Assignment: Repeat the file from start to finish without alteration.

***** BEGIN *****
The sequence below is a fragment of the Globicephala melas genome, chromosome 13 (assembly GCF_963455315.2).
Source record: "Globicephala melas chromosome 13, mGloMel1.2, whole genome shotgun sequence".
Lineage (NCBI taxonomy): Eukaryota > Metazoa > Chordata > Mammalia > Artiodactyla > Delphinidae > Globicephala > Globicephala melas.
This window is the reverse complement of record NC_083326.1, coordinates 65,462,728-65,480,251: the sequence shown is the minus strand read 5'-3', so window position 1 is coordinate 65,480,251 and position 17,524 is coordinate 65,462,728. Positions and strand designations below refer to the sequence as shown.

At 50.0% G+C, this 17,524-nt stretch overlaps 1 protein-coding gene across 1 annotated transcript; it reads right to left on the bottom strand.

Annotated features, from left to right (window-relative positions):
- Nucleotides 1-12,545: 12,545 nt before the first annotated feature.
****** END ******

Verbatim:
The sequence below is a fragment of the Globicephala melas genome, chromosome 13 (assembly GCF_963455315.2).
Source record: "Globicephala melas chromosome 13, mGloMel1.2, whole genome shotgun sequence".
Lineage (NCBI taxonomy): Eukaryota > Metazoa > Chordata > Mammalia > Artiodactyla > Delphinidae > Globicephala > Globicephala melas.
This window is the reverse complement of record NC_083326.1, coordinates 65,462,728-65,480,251: the sequence shown is the minus strand read 5'-3', so window position 1 is coordinate 65,480,251 and position 17,524 is coordinate 65,462,728. Positions and strand designations below refer to the sequence as shown.

At 50.0% G+C, this 17,524-nt stretch overlaps 1 protein-coding gene across 1 annotated transcript; it reads right to left on the bottom strand.

Annotated features, from left to right (window-relative positions):
- Nucleotides 1-12,545: 12,545 nt before the first annotated feature.